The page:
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One Thing We Can All Do for Our Country

One Thing We Can All Do for Our Country
You [Lord] who have imbued us with unalienable rights that we may serve you in freedom … we ask your blessing upon us now. Conscious that unless you build the house those who build it labor in vain and unless you watch over the city we keep vigil in vain, we ask you first to grant us that holy fear to revere the dignity, responsibility, and freedom you have entrusted to us.

The Rev. Paul Scalia spoke these powerful words in his invocation at The Heritage Foundation’s 50th anniversary celebration gala. This invocation was brought to my attention via Tucker Carlson’s recent widely-viewed speech at the same event. At the beginning of his speech, Carlson takes a moment to offer Scalia a note of appreciation: “And I want to thank you, Father Scalia, that invocation for some reason, that really got me.  … It reminded me that I don’t pray enough for the country, and I should, but the answer is to include the country in your prayers, and thank you for reminding us.”

Scalia is the son of deceased Supreme Court Justice Antonin Scalia and a priest in the Diocese of Arlington, which happens to be the diocese where I live, and he is known here for his holiness and gift for words.

Indeed, in his invocation, Scalia’s words speak to the heart of America. In the quote opening this article, he reminds us that dignity, responsibility, and freedom are entwined and that you can’t have one without the other two.

“Bless our nation for whose good we strive,” he continues. Indeed, all too often, many of our leaders from across the spectrum of politics make vigorous efforts on behalf of a cause but neglect, in the process, the good of the country at large.

Near the end of his invocation, Scalia says, “Finally, be with us in this time of thanksgiving and joy, to bring grace to our conversations, to our friendships, old and new.” And though he is addressing those present at the gala, we can again find meaning for ourselves and ask for these same attributes of grace in our relations with others.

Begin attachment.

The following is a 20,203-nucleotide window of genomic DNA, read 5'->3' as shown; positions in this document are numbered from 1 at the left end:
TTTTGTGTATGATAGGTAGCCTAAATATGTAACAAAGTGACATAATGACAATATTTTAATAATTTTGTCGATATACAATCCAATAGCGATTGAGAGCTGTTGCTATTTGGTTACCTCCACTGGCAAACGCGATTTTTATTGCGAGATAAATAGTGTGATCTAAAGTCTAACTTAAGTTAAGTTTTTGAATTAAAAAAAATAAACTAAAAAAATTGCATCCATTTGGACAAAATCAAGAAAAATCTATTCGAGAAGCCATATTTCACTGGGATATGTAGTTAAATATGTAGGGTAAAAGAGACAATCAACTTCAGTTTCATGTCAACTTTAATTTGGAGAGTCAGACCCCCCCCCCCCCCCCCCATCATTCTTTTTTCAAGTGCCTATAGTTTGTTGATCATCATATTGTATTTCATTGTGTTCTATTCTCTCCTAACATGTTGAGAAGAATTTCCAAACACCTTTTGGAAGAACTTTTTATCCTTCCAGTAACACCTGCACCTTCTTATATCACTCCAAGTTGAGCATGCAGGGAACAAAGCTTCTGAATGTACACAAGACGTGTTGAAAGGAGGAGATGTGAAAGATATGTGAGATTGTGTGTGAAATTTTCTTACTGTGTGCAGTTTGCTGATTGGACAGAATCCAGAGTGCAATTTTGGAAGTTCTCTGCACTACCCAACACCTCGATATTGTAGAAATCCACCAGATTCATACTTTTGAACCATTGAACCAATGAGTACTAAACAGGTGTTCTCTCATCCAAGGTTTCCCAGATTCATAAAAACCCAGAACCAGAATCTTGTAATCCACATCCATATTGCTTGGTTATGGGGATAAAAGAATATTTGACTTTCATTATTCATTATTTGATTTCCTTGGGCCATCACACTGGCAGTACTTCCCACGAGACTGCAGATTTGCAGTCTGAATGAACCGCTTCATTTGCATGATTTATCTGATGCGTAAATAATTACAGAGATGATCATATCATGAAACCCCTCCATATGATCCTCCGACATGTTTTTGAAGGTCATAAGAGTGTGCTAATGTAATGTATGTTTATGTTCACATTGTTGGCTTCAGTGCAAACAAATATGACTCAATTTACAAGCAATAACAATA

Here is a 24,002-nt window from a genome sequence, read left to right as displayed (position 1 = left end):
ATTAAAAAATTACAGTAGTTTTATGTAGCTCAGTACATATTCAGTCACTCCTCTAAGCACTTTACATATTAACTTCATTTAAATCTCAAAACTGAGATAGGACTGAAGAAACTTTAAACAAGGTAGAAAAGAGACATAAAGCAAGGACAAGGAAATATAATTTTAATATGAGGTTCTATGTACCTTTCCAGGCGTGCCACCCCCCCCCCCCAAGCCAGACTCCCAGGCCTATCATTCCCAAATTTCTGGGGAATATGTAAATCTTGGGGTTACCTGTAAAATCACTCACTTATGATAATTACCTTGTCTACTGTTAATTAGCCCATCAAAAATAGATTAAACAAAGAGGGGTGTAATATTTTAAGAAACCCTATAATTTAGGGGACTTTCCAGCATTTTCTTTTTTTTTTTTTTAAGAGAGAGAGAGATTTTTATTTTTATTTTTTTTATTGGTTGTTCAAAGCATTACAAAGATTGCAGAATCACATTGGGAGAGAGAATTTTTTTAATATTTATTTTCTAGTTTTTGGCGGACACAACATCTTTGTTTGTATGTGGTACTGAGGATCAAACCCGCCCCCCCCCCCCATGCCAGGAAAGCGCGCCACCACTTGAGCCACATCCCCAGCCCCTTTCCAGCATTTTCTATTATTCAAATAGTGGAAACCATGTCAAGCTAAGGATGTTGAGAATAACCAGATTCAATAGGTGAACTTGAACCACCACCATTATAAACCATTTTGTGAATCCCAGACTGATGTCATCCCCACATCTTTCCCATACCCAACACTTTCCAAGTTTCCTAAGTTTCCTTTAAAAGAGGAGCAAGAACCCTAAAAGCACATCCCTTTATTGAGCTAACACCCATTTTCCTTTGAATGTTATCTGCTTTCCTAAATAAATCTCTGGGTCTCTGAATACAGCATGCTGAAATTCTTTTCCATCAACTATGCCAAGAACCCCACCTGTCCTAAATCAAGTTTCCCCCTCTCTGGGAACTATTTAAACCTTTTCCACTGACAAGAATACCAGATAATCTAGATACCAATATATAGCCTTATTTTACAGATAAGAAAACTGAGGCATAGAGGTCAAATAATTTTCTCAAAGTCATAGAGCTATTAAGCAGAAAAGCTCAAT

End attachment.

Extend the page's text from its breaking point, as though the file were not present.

At another point in his own speech, Carlson returns to Scalia’s invocation: “Father Scalia, I was actually overcome a little bit with emotion as you prayed, because I realized that I was so upset by the behavior of some people I love, frankly, in a country I revere and always have, that I wasn’t praying for the country. That’s on me and we all should be.”

In his concluding remarks, Carlson once again harkens back to this idea of prayer. Of the current struggles between what he sees as good and evil in our country, he says: “Maybe we should all take just 10 minutes a day to say a prayer about it. … I’m coming to you from the most humble and lowly theological position you can. … And even I have concluded it might be worth taking just 10 minutes out of your busy schedule to say a prayer for the future, and I hope you will.”

All of us are acutely aware, as are these two men, of the many tribulations now besetting our country—the bitter political and cultural divides that tear apart friends and families, the contempt of our enemies overseas, the mistrust of our allies. In the face of these unceasing storms, we feel powerless, unable to make any sort of difference. This feeling of futility is incredibly dangerous, for it is the mother of hopelessness, which is despair under another name. Smother hope, and whatever battle we are fighting is already lost.